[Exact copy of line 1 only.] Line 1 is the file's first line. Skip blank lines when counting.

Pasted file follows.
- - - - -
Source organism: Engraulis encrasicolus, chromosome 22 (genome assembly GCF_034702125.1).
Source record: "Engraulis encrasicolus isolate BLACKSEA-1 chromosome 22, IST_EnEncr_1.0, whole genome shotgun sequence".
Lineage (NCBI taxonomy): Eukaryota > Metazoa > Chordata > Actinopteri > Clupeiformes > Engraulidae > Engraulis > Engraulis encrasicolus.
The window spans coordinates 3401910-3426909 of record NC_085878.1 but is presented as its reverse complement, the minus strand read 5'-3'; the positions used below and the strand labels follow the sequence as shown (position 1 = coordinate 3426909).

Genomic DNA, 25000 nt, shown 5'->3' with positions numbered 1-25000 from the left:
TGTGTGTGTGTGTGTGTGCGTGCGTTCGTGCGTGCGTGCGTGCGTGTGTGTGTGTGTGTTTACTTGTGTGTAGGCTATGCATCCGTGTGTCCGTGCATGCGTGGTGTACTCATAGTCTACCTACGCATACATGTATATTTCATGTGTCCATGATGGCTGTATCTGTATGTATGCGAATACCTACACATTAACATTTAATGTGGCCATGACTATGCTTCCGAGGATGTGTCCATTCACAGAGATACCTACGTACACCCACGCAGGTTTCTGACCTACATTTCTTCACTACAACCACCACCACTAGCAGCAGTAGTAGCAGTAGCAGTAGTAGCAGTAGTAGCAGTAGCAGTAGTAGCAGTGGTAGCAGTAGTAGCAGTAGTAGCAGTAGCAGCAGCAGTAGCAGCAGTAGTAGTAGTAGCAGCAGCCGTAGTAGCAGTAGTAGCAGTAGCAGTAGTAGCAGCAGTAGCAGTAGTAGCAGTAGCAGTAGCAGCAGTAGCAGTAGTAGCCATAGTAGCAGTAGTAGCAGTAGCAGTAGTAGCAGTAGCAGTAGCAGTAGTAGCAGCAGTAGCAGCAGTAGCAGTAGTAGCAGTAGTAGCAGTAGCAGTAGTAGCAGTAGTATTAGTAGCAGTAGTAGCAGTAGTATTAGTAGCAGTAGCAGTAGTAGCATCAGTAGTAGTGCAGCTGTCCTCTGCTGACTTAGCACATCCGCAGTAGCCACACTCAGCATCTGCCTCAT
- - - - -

Source organism: Engraulis encrasicolus, chromosome 22 (genome assembly GCF_034702125.1).